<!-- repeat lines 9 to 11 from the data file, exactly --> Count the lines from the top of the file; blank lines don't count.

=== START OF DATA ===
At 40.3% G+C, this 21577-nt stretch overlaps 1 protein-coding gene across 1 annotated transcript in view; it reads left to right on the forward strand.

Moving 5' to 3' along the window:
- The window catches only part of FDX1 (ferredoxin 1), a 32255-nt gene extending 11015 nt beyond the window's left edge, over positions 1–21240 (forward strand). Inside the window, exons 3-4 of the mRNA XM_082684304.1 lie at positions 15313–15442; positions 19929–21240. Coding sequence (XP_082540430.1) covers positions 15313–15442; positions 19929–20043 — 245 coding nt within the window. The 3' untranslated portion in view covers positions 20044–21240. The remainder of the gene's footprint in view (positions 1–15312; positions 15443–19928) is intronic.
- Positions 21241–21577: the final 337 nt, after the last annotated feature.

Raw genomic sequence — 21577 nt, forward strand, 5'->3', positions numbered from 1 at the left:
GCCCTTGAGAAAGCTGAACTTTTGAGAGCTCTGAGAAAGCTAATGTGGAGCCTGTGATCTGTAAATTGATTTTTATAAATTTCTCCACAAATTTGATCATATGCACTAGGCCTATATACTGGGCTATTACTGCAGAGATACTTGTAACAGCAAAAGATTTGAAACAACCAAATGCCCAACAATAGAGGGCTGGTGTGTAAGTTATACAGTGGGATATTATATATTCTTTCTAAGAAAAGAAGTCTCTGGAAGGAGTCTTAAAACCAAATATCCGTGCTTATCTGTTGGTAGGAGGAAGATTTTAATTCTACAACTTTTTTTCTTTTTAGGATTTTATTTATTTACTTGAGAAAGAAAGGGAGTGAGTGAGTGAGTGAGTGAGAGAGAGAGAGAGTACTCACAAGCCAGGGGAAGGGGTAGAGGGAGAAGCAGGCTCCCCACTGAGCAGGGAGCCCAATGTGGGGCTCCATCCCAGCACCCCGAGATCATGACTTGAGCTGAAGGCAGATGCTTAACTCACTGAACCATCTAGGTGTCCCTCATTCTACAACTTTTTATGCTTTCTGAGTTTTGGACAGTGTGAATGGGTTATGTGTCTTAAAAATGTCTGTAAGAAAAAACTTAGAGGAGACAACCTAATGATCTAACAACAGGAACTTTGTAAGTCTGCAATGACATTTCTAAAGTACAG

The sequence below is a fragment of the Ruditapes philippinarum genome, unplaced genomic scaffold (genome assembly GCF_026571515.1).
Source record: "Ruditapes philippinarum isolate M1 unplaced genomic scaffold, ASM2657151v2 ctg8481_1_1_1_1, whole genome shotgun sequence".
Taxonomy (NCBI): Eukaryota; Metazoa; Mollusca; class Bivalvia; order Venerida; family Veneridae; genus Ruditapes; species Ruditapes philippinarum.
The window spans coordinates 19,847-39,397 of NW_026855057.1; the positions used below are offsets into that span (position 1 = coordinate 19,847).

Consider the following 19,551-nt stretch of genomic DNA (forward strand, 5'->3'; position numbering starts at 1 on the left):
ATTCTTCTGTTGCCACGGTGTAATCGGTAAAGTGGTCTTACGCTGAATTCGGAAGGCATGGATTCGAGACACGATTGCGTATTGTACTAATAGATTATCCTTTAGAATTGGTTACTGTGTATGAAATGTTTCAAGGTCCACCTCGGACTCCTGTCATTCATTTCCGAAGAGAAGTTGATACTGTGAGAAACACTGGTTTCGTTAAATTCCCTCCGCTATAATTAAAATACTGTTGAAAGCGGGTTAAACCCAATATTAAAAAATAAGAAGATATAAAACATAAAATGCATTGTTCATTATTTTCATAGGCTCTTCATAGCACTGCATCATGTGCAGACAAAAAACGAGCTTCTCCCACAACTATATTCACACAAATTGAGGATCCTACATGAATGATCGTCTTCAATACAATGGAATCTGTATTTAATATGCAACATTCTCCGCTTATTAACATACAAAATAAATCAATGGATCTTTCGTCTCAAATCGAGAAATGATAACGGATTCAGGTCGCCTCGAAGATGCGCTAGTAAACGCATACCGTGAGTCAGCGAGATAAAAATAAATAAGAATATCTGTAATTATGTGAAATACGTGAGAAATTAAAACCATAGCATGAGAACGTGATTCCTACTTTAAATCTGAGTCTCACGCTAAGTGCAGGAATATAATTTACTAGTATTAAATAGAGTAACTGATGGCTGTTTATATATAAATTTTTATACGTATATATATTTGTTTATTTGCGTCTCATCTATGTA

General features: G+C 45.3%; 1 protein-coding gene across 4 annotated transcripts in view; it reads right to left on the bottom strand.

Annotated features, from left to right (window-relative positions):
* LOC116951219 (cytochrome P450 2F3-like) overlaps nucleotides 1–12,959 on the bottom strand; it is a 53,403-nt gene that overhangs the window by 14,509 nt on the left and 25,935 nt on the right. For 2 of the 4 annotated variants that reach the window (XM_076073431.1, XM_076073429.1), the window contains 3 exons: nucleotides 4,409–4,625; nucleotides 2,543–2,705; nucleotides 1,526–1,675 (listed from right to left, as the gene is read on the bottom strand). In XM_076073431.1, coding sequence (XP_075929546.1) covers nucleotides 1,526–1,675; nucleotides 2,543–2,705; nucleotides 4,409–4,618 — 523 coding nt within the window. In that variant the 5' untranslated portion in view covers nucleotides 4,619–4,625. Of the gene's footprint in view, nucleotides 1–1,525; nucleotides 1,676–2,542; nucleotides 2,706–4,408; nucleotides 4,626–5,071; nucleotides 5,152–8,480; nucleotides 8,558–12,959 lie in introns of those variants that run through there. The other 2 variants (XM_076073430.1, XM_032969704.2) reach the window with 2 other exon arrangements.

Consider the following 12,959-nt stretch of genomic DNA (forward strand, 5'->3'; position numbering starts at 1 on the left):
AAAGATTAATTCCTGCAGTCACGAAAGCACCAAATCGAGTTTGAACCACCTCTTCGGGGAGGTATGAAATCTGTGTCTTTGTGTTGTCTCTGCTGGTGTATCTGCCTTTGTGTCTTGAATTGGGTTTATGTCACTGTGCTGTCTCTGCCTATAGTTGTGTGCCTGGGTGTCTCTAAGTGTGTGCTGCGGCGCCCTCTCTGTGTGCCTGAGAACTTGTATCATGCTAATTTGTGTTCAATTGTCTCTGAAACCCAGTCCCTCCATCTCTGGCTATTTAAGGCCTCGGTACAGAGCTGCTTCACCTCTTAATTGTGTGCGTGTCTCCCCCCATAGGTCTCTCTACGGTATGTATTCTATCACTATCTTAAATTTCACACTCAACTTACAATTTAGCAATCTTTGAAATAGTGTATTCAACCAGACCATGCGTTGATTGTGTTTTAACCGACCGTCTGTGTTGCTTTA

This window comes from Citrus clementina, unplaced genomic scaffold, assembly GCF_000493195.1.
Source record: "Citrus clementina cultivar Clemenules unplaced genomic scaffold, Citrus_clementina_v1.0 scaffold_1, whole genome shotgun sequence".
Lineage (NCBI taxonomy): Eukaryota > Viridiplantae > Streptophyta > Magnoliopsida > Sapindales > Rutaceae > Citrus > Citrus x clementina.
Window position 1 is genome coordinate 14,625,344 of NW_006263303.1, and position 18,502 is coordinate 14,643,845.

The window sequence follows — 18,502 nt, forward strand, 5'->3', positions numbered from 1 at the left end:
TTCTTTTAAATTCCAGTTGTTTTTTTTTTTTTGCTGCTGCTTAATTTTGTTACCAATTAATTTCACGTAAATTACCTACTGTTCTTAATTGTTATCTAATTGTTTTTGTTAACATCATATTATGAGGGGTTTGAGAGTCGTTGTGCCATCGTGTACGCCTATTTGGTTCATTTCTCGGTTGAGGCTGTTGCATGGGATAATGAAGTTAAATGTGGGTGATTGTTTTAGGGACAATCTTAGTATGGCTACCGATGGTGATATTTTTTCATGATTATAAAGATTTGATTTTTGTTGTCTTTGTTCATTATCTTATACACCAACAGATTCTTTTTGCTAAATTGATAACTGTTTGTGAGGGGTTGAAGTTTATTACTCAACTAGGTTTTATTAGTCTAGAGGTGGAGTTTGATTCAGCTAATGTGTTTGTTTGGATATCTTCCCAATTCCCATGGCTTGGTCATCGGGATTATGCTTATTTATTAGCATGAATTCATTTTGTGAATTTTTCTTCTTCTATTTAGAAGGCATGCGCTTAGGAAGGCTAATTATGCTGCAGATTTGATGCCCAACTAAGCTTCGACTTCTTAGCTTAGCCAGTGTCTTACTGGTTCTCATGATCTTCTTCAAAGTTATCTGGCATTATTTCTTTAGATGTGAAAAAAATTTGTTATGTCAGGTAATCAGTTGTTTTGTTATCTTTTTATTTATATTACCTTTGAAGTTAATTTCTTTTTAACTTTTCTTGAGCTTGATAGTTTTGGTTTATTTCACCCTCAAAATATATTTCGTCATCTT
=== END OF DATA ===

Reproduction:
Taxonomy (NCBI): Eukaryota; Metazoa; Mollusca; class Bivalvia; order Venerida; family Veneridae; genus Ruditapes; species Ruditapes philippinarum.
The window spans coordinates 19,847-39,397 of NW_026855057.1; the positions used below are offsets into that span (position 1 = coordinate 19,847).

Consider the following 19,551-nt stretch of genomic DNA (forward strand, 5'->3'; position numbering starts at 1 on the left):